MANILA — Cardinal Jaime Sin on Sunday blamed government failures in land reform for the deaths of 15 protesters last week, and it was announced that five members of the nation's human rights committee have resigned in protest over the shootings.
Sin, the Roman Catholic archbishop of Manila, who played a key role in bringing President Corazon Aquino to power last February, called on her to act urgently on land reform during his weekly homily.
Sin said he was not trying to lay personal blame for the killings, which occurred as demonstrators tried to march to the presidential palace to meet with Aquino. But he said that the progress Aquino has made toward national unity was "swiftly and senselessly diminished" by the violence.
"We ask the government, in the wake of this tragedy, to turn its urgent attention to the issues of land reform," Sin said.
Also on Sunday, Antonio Quintos, director of the Presidential Committee on Human Rights, said the panel's chairman, Jose Diokno, the vice chairman, and three other members have resigned to protest the 15 deaths.
He said the committee was also disturbed by delays in prosecutions of soldiers in human rights cases.
Aquino created the committee last March to investigate complaints of human rights violations during the 20-year regime of ousted leader Ferdinand E. Marcos.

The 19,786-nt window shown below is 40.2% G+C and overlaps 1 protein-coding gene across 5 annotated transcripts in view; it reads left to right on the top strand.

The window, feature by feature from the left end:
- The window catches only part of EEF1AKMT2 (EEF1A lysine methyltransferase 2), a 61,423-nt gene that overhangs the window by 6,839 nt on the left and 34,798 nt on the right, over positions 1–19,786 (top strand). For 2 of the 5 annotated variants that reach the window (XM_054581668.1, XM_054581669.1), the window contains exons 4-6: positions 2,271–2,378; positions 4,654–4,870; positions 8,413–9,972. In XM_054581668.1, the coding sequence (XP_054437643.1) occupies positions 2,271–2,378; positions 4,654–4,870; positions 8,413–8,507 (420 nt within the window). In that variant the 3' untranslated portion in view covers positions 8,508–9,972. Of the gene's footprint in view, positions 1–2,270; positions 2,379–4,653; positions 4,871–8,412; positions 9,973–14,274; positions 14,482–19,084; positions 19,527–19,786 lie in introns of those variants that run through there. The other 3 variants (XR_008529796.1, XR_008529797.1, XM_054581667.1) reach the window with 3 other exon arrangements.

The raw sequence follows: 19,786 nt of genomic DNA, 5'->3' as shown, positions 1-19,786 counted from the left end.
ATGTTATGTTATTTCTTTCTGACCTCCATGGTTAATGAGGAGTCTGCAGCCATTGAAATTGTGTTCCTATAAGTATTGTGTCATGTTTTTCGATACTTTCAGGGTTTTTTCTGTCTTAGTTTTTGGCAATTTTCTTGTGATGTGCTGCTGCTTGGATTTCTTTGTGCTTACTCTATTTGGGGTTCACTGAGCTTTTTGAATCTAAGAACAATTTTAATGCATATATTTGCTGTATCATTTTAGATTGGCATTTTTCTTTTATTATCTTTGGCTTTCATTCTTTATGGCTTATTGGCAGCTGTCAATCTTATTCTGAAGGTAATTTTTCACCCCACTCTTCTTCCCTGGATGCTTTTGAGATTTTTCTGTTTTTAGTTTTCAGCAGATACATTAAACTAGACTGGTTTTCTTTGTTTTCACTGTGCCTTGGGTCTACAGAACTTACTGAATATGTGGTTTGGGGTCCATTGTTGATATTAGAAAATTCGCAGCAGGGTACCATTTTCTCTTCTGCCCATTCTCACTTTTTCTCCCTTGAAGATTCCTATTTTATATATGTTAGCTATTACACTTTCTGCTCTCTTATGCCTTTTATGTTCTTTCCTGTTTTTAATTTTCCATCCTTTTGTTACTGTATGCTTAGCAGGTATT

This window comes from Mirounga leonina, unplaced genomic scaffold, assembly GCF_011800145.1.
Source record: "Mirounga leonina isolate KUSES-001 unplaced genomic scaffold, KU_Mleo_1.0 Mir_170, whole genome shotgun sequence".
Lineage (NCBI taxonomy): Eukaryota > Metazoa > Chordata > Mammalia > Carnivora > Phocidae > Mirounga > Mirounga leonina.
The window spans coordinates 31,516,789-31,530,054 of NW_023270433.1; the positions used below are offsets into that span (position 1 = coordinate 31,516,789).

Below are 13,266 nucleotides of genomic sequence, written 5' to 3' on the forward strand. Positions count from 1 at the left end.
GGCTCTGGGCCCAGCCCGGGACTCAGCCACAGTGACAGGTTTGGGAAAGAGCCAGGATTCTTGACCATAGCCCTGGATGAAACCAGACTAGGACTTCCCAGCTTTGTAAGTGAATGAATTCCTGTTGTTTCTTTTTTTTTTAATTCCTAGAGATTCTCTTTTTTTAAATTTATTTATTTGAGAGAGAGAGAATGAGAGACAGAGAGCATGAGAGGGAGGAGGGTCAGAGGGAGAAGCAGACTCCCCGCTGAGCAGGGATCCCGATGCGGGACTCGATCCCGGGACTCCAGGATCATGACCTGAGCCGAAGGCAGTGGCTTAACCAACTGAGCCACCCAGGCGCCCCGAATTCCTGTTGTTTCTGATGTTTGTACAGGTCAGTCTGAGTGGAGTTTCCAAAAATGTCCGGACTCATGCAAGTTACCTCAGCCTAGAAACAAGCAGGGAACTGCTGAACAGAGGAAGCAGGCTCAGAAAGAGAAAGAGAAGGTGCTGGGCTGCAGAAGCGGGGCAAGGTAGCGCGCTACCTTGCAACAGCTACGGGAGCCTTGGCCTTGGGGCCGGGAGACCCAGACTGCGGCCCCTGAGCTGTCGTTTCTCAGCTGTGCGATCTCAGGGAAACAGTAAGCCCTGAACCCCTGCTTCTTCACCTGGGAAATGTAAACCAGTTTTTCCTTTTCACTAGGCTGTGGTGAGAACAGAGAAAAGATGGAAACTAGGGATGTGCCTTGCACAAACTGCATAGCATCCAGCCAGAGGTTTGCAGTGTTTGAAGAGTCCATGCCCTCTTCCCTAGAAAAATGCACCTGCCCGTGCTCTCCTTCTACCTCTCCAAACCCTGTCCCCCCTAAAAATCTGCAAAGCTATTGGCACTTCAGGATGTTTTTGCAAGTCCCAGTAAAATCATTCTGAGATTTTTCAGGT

Quintos said the five members submitted a joint, three-paragraph resignation letter on Friday and that they will meet today with Aquino. Sources close to the commission said Aquino might attempt to persuade the members to reconsider their decision.
The crisis comes right before a Feb. 2 plebiscite on a new constitution, which is regarded as a vote of confidence on Aquino.
About 5,000 Marcos backers burned copies of the draft charter at a rally near Manila on Sunday.
Teodoro Benigno, spokesman for Aquino, said it was her 54th birthday Sunday and that she spent the day with her family. He said she was "very concerned, as any president should be," about a march in Manila planned today by leftists.
Leftist leaders have announced plans to conduct the "indignation march" on the presidential palace to protest last week's killings. They have said the march will be unarmed but that it will attempt to push through any barricades thrown up on the way to the palace.
Leandro Alejandro, a leader of the leftist Bagong Alyansang Makabayan, told reporters Sunday that organizers will meet Aquino before the rally to present grievances and try to convince her to let demonstrators cross Mendiola bridge to the palace gates.
"If one more rallyist or bystander is killed, then you can expect more decisive action from our end," Alejandro said.
In preparation for today's march, troops were placed on "red alert" in Manila and were ordered to arrest any "troublemakers."